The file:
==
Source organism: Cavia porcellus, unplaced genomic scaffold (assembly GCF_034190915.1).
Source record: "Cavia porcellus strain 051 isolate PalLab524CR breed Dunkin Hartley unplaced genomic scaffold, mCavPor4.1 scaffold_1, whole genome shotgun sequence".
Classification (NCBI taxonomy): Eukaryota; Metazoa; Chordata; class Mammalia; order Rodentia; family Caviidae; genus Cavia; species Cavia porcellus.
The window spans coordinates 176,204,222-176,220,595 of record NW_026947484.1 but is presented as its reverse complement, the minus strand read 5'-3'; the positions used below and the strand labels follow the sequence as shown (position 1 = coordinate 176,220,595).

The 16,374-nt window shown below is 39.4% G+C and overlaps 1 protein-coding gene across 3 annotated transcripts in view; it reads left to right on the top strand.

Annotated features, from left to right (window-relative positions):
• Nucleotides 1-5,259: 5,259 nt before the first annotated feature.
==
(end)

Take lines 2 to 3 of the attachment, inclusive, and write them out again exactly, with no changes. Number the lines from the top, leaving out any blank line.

Source record: "Cavia porcellus strain 051 isolate PalLab524CR breed Dunkin Hartley unplaced genomic scaffold, mCavPor4.1 scaffold_1, whole genome shotgun sequence".
Classification (NCBI taxonomy): Eukaryota; Metazoa; Chordata; class Mammalia; order Rodentia; family Caviidae; genus Cavia; species Cavia porcellus.